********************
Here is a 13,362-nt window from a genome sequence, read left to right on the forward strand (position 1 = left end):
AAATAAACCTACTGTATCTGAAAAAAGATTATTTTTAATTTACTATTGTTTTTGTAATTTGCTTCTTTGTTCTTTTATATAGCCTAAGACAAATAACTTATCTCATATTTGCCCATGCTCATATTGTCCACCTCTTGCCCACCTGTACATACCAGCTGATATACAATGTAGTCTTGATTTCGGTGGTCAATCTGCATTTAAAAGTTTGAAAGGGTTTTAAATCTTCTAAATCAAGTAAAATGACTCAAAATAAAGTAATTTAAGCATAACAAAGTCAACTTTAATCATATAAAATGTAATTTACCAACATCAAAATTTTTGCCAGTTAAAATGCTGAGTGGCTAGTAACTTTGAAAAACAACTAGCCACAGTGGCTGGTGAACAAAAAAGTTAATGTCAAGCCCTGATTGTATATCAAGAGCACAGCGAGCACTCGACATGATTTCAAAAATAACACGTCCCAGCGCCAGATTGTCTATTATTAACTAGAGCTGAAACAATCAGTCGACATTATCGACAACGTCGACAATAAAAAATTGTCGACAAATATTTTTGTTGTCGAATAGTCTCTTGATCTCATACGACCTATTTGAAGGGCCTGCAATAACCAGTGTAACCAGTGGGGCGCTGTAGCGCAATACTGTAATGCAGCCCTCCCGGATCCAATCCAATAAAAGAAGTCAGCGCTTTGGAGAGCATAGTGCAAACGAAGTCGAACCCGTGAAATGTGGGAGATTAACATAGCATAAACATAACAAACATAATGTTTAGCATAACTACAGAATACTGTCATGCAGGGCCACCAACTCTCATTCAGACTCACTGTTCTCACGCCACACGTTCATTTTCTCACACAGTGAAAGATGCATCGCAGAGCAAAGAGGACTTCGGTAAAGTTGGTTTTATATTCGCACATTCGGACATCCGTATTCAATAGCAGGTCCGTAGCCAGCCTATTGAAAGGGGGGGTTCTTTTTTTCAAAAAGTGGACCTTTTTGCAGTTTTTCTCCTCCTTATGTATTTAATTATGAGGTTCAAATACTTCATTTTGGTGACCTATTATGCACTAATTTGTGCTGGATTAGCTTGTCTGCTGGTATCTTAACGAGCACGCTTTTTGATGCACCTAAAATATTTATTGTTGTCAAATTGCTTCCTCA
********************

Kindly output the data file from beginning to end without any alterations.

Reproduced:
Here is a 13,362-nt window from a genome sequence, read left to right on the forward strand (position 1 = left end):
AAATAAACCTACTGTATCTGAAAAAAGATTATTTTTAATTTACTATTGTTTTTGTAATTTGCTTCTTTGTTCTTTTATATAGCCTAAGACAAATAACTTATCTCATATTTGCCCATGCTCATATTGTCCACCTCTTGCCCACCTGTACATACCAGCTGATATACAATGTAGTCTTGATTTCGGTGGTCAATCTGCATTTAAAAGTTTGAAAGGGTTTTAAATCTTCTAAATCAAGTAAAATGACTCAAAATAAAGTAATTTAAGCATAACAAAGTCAACTTTAATCATATAAAATGTAATTTACCAACATCAAAATTTTTGCCAGTTAAAATGCTGAGTGGCTAGTAACTTTGAAAAACAACTAGCCACAGTGGCTGGTGAACAAAAAAGTTAATGTCAAGCCCTGATTGTATATCAAGAGCACAGCGAGCACTCGACATGATTTCAAAAATAACACGTCCCAGCGCCAGATTGTCTATTATTAACTAGAGCTGAAACAATCAGTCGACATTATCGACAACGTCGACAATAAAAAATTGTCGACAAATATTTTTGTTGTCGAATAGTCTCTTGATCTCATACGACCTATTTGAAGGGCCTGCAATAACCAGTGTAACCAGTGGGGCGCTGTAGCGCAATACTGTAATGCAGCCCTCCCGGATCCAATCCAATAAAAGAAGTCAGCGCTTTGGAGAGCATAGTGCAAACGAAGTCGAACCCGTGAAATGTGGGAGATTAACATAGCATAAACATAACAAACATAATGTTTAGCATAACTACAGAATACTGTCATGCAGGGCCACCAACTCTCATTCAGACTCACTGTTCTCACGCCACACGTTCATTTTCTCACACAGTGAAAGATGCATCGCAGAGCAAAGAGGACTTCGGTAAAGTTGGTTTTATATTCGCACATTCGGACATCCGTATTCAATAGCAGGTCCGTAGCCAGCCTATTGAAAGGGGGGGTTCTTTTTTTCAAAAAGTGGACCTTTTTGCAGTTTTTCTCCTCCTTATGTATTTAATTATGAGGTTCAAATACTTCATTTTGGTGACCTATTATGCACTAATTTGTGCTGGATTAGCTTGTCTGCTGGTATCTTAACGAGCACGCTTTTTGATGCACCTAAAATATTTATTGTTGTCAAATTGCTTCCTCA